Yes, flying in Europe comes with its quirks: slots, PPR, immigration PN, handling or landing fees surprises, AVGas availability and so on, but most of it is accessible and manageable online, via an email, or a call. I personally start planning my flights weeks in advance anyway, as it is part of the fun for me. And the additional immigration stop? An extra landing or approach practice. :)

While flying in the US is undeniably easier and less bureaucratic, Europe add an undeniable charm to flying. Huge diversity of landscapes, cultures, cities are easily accessible to piston aircraft thanks for shorter distances: from Scotland to France, Spain to Switzerland, nordic countries to eastern countries. It’s all within reach. And ATC is constantly friendly, with each country adding their unique characters and entertaining personalities: from the rigor and strict consistency in the UK “Pass your message, Remain OCAS, squawk Conspicuity” to the french casual informality: “Hey Jean-Pierre, c’est toi? Ca fait longtemps” :)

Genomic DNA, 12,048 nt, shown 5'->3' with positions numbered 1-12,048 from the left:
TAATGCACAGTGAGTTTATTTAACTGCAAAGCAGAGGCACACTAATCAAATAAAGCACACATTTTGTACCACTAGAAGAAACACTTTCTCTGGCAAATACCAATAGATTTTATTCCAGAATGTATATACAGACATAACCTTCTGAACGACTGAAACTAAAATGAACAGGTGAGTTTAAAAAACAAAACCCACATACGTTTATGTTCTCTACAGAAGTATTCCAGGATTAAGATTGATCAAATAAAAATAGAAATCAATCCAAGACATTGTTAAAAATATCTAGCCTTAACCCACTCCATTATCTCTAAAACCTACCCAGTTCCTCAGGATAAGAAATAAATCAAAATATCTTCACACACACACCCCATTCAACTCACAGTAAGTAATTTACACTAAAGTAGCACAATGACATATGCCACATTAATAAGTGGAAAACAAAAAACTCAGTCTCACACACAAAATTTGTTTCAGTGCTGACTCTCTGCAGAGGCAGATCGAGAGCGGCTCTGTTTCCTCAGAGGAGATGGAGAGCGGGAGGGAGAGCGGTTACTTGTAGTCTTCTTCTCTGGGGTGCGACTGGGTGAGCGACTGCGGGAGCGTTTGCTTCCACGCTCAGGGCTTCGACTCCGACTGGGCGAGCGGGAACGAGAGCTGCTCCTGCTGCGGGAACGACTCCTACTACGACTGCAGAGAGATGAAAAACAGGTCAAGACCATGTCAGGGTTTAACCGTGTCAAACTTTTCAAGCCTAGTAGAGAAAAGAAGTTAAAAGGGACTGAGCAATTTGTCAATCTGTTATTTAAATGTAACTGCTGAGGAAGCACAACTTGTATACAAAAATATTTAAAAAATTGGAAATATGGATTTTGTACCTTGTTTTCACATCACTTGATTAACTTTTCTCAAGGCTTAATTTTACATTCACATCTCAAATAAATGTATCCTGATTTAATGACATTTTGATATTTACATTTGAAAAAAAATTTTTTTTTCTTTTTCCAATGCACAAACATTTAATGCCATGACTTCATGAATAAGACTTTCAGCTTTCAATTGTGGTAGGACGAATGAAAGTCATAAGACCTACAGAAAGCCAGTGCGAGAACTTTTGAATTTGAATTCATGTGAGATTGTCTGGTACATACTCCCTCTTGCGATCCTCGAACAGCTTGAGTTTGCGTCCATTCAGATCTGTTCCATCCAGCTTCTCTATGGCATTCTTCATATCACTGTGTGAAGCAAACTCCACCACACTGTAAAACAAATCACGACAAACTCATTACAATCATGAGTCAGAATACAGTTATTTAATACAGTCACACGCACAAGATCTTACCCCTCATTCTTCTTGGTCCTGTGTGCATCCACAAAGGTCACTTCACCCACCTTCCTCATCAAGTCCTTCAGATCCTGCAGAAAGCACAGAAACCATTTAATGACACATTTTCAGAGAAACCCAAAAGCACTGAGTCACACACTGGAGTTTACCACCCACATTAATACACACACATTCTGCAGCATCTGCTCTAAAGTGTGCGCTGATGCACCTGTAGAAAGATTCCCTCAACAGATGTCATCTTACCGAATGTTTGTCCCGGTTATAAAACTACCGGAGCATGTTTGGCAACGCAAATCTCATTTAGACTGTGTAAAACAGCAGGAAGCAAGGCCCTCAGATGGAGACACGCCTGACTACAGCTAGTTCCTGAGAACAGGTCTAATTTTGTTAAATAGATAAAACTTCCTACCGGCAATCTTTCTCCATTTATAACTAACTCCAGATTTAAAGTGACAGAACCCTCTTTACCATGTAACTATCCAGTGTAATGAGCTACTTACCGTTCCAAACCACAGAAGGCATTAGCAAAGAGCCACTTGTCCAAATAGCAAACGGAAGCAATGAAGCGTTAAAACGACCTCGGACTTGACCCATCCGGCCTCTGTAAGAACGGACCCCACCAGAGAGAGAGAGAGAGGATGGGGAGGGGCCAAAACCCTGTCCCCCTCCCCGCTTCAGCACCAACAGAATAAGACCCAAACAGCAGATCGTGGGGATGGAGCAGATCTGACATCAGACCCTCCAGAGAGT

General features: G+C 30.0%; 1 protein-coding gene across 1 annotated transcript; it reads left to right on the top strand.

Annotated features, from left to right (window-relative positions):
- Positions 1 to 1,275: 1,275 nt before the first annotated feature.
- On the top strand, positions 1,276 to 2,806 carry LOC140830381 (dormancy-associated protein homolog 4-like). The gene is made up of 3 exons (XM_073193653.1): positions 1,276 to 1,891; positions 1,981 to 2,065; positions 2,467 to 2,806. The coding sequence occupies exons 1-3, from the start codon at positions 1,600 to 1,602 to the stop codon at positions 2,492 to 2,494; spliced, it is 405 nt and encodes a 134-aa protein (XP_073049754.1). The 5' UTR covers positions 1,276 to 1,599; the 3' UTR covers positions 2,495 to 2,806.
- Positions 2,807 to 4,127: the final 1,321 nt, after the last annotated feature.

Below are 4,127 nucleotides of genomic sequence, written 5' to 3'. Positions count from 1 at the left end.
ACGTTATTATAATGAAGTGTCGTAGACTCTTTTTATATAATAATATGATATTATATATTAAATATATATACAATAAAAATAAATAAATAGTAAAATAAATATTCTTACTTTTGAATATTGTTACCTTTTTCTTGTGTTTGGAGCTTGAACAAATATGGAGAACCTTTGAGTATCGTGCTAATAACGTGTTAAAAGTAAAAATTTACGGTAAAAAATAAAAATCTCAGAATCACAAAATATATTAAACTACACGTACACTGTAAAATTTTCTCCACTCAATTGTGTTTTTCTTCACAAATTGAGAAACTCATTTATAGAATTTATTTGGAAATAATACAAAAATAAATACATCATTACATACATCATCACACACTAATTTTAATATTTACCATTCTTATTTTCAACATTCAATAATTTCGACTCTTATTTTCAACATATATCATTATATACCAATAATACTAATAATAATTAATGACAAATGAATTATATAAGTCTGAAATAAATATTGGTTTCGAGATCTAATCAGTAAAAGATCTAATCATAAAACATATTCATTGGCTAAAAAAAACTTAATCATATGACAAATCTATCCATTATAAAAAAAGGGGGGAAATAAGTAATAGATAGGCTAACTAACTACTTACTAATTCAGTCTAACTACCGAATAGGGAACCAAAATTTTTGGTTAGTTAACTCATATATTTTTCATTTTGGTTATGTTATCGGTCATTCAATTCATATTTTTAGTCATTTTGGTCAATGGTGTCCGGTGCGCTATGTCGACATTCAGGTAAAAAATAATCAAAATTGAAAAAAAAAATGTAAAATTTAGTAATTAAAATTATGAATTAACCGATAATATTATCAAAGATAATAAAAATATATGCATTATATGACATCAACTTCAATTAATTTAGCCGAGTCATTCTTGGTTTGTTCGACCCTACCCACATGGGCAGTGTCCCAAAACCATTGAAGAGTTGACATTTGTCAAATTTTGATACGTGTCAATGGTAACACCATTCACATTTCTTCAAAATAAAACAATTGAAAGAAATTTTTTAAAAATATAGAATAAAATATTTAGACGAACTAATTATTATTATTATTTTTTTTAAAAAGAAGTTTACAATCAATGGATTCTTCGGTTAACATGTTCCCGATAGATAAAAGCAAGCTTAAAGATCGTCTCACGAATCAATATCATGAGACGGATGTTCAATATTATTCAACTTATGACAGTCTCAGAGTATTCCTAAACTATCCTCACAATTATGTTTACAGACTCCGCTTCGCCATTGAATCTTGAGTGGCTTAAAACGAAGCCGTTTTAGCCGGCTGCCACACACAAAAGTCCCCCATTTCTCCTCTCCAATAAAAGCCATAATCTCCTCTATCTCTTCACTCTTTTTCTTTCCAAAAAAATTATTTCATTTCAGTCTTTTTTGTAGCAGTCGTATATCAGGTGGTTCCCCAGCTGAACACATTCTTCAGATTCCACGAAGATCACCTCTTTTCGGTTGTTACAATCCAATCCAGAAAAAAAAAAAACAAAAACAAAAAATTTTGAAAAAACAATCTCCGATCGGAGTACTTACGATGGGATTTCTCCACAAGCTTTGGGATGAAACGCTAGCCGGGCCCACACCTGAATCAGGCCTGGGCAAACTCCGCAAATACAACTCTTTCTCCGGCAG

And last but not least, communities like this website, where you can get huge amount of information, inspiration to new destinations, help on making your flying in Europe even better!

EGTF, United Kingdom

Thank you @roznet I felt a bit like I was the only one here enjoying the freedom that pan-European freedom of movement and novel technology gave us…

Last year in Mali Losinj I listened to a couple who came by car, and the guy was complaining that this year it took them more than 20 hours from southern Germany. And that wasn’t a caravan. For us it’s a hop.

Last Edited by UdoR at 19 May 09:44

Another point to consider is that much of the doom and gloom relates to airports which have priced GA out of the market.

But I think airports go through a cycle.

1. Someone opens a farm strip for their own personal use and a few others.
2. A club forms and traffic increases.
3. The area starts to get a bit built up, brining in new locals.
4. It gets a bit more traffic so can afford a hard runway.
5. It gets more built up around and gets more investment and becomes a big GA airfield.